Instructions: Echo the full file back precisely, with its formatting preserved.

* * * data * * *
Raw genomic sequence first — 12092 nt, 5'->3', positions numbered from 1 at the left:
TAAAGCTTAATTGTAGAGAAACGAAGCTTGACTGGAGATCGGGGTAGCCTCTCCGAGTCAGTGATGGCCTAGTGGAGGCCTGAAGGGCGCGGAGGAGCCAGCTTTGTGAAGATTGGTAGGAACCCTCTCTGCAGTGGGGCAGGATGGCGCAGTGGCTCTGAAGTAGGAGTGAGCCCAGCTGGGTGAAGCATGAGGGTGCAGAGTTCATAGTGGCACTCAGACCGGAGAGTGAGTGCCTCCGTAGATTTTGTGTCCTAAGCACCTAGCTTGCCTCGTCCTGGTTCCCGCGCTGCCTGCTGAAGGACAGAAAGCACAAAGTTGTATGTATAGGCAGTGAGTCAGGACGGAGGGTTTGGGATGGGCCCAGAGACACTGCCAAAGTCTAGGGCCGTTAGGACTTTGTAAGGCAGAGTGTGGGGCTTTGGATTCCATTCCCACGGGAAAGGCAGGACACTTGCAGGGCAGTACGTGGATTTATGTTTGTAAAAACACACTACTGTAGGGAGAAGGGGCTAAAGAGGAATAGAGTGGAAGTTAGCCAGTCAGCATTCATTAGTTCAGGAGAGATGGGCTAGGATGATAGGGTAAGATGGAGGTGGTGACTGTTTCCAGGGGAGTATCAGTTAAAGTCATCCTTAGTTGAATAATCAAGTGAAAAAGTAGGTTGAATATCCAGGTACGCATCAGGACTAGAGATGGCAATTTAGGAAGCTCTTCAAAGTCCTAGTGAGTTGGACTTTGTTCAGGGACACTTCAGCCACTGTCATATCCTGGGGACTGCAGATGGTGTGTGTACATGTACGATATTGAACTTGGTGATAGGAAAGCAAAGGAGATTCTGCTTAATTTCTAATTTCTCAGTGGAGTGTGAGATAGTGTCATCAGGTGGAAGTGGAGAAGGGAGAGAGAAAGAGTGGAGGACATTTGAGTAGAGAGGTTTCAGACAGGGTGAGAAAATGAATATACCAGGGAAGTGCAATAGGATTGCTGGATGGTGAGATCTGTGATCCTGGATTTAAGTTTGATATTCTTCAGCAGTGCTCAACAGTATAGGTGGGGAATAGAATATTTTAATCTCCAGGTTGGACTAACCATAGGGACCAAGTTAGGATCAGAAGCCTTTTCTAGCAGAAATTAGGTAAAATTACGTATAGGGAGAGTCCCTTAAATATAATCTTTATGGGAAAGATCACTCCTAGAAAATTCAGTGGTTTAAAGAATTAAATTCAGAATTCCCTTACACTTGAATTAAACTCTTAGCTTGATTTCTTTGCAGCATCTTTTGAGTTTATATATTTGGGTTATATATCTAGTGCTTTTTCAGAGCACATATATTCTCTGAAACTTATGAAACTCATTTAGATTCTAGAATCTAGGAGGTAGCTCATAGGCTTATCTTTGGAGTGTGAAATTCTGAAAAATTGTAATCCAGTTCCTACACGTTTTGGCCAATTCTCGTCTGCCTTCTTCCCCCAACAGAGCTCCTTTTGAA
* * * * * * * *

Raw genomic sequence first — 12092 nt, 5'->3', positions numbered from 1 at the left:
TAAAGCTTAATTGTAGAGAAACGAAGCTTGACTGGAGATCGGGGTAGCCTCTCCGAGTCAGTGATGGCCTAGTGGAGGCCTGAAGGGCGCGGAGGAGCCAGCTTTGTGAAGATTGGTAGGAACCCTCTCTGCAGTGGGGCAGGATGGCGCAGTGGCTCTGAAGTAGGAGTGAGCCCAGCTGGGTGAAGCATGAGGGTGCAGAGTTCATAGTGGCACTCAGACCGGAGAGTGAGTGCCTCCGTAGATTTTGTGTCCTAAGCACCTAGCTTGCCTCGTCCTGGTTCCCGCGCTGCCTGCTGAAGGACAGAAAGCACAAAGTTGTATGTATAGGCAGTGAGTCAGGACGGAGGGTTTGGGATGGGCCCAGAGACACTGCCAAAGTCTAGGGCCGTTAGGACTTTGTAAGGCAGAGTGTGGGGCTTTGGATTCCATTCCCACGGGAAAGGCAGGACACTTGCAGGGCAGTACGTGGATTTATGTTTGTAAAAACACACTACTGTAGGGAGAAGGGGCTAAAGAGGAATAGAGTGGAAGTTAGCCAGTCAGCATTCATTAGTTCAGGAGAGATGGGCTAGGATGATAGGGTAAGATGGAGGTGGTGACTGTTTCCAGGGGAGTATCAGTTAAAGTCATCCTTAGTTGAATAATCAAGTGAAAAAGTAGGTTGAATATCCAGGTACGCATCAGGACTAGAGATGGCAATTTAGGAAGCTCTTCAAAGTCCTAGTGAGTTGGACTTTGTTCAGGGACACTTCAGCCACTGTCATATCCTGGGGACTGCAGATGGTGTGTGTACATGTACGATATTGAACTTGGTGATAGGAAAGCAAAGGAGATTCTGCTTAATTTCTAATTTCTCAGTGGAGTGTGAGATAGTGTCATCAGGTGGAAGTGGAGAAGGGAGAGAGAAAGAGTGGAGGACATTTGAGTAGAGAGGTTTCAGACAGGGTGAGAAAATGAATATACCAGGGAAGTGCAATAGGATTGCTGGATGGTGAGATCTGTGATCCTGGATTTAAGTTTGATATTCTTCAGCAGTGCTCAACAGTATAGGTGGGGAATAGAATATTTTAATCTCCAGGTTGGACTAACCATAGGGACCAAGTTAGGATCAGAAGCCTTTTCTAGCAGAAATTAGGTAAAATTACGTATAGGGAGAGTCCCTTAAATATAATCTTTATGGGAAAGATCACTCCTAGAAAATTCAGTGGTTTAAAGAATTAAATTCAGAATTCCCTTACACTTGAATTAAACTCTTAGCTTGATTTCTTTGCAGCATCTTTTGAGTTTATATATTTGGGTTATATATCTAGTGCTTTTTCAGAGCACATATATTCTCTGAAACTTATGAAACTCATTTAGATTCTAGAATCTAGGAGGTAGCTCATAGGCTTATCTTTGGAGTGTGAAATTCTGAAAAATTGTAATCCAGTTCCTACACGTTTTGGCCAATTCTCGTCTGCCTTCTTCCCCCAACAGAGCTCCTTTTGAA